I might as well be scolded by Jon Rubinstein by saying that above at the title of this post, but I will definitely get it from Roger McNamee; the veteran Valley investor who runs Elevation Partners which his company then injected hundred billions of dollar into Palm. McNamee said this during an interview with Daniel Lyons from Newsweek: “I look at the guys who are trying to compete with Apple and I think, are you guys crazy? I just want to learn from Apple's experience."
But who can deny that ever since Steve Jobs introduced iPhone, it had become a star for everyone to look up to and to chase for; simply put every mobile phones ousted into the market have been chasing after iPhone ghost. Thus every high-end smartphones available quickly compared to Apple’s one and only mobile phone, and the “iPhone-killer” nickname is easily passed down to one after another. Even McNamee confirmed this phenomenon too: "Everyone in the cell-phone business has missed the point. They're all trying to make an iPhone killer.”
More or so, Rubinstein is also avoiding to use such moniker, "We're not trying to build an iPhone clone," he said. The 52-year-old former Apple engineer was brought to Palm in order to help bring the edge back into Palm’s products, especially the Palm OS which has become very old since its first inception. Yes of course Palm has done everything it can to keep the old OS up to date, but it's barely enough by today's standard. How old you ask? There's no better way to put it in words like what the sharp tongue of Daniel Lyons (formerly known as the Fake Steve) describes it in his article:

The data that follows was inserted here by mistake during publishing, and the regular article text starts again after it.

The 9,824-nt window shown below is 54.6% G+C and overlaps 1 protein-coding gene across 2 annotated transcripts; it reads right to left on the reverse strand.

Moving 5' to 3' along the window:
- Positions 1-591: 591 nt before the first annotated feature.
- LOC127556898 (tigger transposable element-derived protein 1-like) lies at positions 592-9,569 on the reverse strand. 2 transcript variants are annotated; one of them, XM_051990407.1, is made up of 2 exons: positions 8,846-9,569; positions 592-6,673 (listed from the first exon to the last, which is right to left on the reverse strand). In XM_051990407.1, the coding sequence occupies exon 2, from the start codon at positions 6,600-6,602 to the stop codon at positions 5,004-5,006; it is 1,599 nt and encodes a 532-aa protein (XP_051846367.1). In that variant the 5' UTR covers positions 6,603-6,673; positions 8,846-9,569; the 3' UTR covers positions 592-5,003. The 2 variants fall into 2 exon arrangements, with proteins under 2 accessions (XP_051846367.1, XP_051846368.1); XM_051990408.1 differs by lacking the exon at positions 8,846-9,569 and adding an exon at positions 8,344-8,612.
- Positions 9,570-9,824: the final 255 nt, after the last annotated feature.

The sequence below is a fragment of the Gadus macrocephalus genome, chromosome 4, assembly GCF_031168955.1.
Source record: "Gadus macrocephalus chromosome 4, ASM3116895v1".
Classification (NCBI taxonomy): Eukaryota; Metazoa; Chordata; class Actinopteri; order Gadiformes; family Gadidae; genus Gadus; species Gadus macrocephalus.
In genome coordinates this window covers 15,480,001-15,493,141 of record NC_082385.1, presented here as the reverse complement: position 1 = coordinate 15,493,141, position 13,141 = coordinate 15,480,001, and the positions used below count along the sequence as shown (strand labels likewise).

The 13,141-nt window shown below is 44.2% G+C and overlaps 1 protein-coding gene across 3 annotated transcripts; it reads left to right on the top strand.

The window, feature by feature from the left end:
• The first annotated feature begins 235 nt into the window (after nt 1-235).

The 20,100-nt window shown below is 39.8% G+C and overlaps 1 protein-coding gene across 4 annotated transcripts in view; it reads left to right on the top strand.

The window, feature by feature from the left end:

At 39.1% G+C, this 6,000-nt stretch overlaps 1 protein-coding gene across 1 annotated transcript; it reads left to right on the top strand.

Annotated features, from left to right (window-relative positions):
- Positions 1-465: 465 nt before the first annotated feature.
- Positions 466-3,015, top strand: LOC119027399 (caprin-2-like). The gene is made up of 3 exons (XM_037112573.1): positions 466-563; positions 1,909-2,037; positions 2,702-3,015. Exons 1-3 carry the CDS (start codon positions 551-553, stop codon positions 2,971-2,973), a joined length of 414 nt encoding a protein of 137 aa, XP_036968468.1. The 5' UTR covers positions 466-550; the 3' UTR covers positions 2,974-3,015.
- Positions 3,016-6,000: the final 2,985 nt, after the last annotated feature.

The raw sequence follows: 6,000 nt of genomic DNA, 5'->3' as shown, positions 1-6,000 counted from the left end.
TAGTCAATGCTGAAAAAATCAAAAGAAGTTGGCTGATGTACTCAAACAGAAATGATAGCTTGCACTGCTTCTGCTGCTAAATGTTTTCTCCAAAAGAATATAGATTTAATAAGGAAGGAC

"Palm's aging operating system, Palm OS, was originally created for a relatively simple personal organizer; it was then added to and patched up to do things like power a cell phone—a task it was never intended to perform. It was a bit like using a lawn-mower engine to build a go-kart, then adding a bigger chassis and turning the go-kart into a real car, then turning that into a plane, and then trying to make the plane fly to the moon. Palm needed a fresh start."
And a fresh start it is for Palm with the newly announced Prē™ and webOS™ at the CES 2009 event, Rubinstein along with Palm CEO Ed Colligan were like handing out a preview of what their company like to called it as Palm's "new-ness" to outshine Apple's iPhone.
And did it work as planned? Oh, you betcha. Matt Rosoff from Digital Noise blog has lay it in plain simple words: "Palm's Pre won CNET's Best of CES award for 2009, and is getting tons of love from around the tech world."
And there's another Matt who also praised the Palm Prē™, this time it comes from Matt Hickey who was a long Palm supporter before he gave in using an iPhone now, wrote this beautiful comment at Crave: "In short, Palm went from a company that nobody cared about to a leader in the smartphone field overnight. No small accomplishment, considering that no real demo units have been sent out, and a mass launch is still months away. This much excitement over a phone hasn't been seen since Steve Jobs introduced the first iPhone two years ago."